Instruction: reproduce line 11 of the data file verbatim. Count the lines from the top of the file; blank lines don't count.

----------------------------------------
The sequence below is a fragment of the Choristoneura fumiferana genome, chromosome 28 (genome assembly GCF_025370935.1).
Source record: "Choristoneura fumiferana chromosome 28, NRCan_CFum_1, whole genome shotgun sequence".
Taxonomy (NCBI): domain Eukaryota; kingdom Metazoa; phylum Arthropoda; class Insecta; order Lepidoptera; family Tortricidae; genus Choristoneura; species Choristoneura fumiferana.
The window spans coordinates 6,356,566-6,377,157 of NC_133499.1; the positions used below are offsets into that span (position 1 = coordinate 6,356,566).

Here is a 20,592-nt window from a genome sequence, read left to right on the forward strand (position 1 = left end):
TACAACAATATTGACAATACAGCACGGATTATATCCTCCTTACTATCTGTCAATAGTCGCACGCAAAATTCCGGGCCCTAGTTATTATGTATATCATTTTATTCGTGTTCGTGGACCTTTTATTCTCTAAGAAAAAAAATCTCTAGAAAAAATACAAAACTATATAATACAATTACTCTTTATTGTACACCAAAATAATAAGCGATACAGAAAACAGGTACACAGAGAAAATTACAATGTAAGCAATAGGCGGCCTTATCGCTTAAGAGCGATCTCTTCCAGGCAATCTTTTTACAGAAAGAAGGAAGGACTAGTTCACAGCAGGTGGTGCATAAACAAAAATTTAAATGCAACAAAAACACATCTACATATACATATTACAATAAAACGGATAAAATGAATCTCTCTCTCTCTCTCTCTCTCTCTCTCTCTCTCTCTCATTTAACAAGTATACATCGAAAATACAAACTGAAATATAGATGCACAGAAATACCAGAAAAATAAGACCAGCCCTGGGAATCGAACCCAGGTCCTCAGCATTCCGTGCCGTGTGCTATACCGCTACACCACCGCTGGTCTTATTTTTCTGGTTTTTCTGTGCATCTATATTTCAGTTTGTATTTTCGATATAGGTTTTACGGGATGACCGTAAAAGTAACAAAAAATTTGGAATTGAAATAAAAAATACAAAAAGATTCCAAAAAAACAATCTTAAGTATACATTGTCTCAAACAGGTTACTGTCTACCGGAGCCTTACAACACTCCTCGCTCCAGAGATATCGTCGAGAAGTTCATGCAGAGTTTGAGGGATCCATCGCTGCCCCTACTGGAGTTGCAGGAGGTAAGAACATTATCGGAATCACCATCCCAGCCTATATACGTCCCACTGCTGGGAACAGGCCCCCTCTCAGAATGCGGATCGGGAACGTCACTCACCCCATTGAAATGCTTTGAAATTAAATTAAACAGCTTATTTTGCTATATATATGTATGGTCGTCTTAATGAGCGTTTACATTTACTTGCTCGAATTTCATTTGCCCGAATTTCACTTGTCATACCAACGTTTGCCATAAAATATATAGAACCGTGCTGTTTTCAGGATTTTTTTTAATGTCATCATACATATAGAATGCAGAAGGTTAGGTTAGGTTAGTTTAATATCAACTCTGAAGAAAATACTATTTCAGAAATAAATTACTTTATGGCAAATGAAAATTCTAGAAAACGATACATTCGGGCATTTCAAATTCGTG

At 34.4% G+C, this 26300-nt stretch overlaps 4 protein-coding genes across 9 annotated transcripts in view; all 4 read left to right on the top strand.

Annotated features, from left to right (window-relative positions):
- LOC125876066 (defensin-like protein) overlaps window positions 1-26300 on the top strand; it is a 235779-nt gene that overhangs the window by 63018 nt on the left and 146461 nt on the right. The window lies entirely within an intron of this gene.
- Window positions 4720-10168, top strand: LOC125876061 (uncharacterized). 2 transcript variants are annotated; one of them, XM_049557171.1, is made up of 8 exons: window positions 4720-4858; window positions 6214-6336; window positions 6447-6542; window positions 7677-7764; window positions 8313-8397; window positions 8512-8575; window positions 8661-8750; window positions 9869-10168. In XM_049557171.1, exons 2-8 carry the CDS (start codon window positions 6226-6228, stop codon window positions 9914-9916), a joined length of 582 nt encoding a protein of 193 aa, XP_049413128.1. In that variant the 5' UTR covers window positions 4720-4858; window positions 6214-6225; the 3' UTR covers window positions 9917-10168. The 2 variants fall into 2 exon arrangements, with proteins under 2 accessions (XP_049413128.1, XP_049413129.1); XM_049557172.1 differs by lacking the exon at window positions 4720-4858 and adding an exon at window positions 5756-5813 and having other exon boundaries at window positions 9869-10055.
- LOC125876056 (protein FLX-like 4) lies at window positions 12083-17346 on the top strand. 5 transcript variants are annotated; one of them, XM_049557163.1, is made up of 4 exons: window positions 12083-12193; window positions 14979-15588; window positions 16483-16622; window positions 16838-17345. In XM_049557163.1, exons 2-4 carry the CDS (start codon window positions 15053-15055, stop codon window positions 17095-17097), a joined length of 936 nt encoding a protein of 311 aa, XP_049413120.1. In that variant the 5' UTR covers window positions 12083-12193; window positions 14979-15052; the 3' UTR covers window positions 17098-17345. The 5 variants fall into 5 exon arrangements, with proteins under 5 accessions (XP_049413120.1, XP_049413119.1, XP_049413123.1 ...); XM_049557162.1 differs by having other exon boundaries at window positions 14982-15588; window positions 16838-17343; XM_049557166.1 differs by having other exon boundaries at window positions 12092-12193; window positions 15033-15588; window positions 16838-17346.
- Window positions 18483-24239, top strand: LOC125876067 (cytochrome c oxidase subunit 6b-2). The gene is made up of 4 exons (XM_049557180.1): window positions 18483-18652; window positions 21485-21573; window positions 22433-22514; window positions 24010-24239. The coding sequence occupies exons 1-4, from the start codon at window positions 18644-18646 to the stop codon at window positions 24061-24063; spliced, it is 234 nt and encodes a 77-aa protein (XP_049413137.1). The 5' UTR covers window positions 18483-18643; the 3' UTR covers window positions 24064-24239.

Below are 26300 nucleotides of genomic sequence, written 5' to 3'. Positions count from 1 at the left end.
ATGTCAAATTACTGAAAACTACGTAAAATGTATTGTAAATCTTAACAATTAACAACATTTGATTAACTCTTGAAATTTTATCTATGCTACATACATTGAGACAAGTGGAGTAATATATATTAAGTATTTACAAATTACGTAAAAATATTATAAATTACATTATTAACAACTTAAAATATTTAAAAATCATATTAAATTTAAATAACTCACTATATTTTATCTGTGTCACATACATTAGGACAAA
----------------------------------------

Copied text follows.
- LOC125876056 (protein FLX-like 4) lies at window positions 12083-17346 on the top strand. 5 transcript variants are annotated; one of them, XM_049557163.1, is made up of 4 exons: window positions 12083-12193; window positions 14979-15588; window positions 16483-16622; window positions 16838-17345. In XM_049557163.1, exons 2-4 carry the CDS (start codon window positions 15053-15055, stop codon window positions 17095-17097), a joined length of 936 nt encoding a protein of 311 aa, XP_049413120.1. In that variant the 5' UTR covers window positions 12083-12193; window positions 14979-15052; the 3' UTR covers window positions 17098-17345. The 5 variants fall into 5 exon arrangements, with proteins under 5 accessions (XP_049413120.1, XP_049413119.1, XP_049413123.1 ...); XM_049557162.1 differs by having other exon boundaries at window positions 14982-15588; window positions 16838-17343; XM_049557166.1 differs by having other exon boundaries at window positions 12092-12193; window positions 15033-15588; window positions 16838-17346.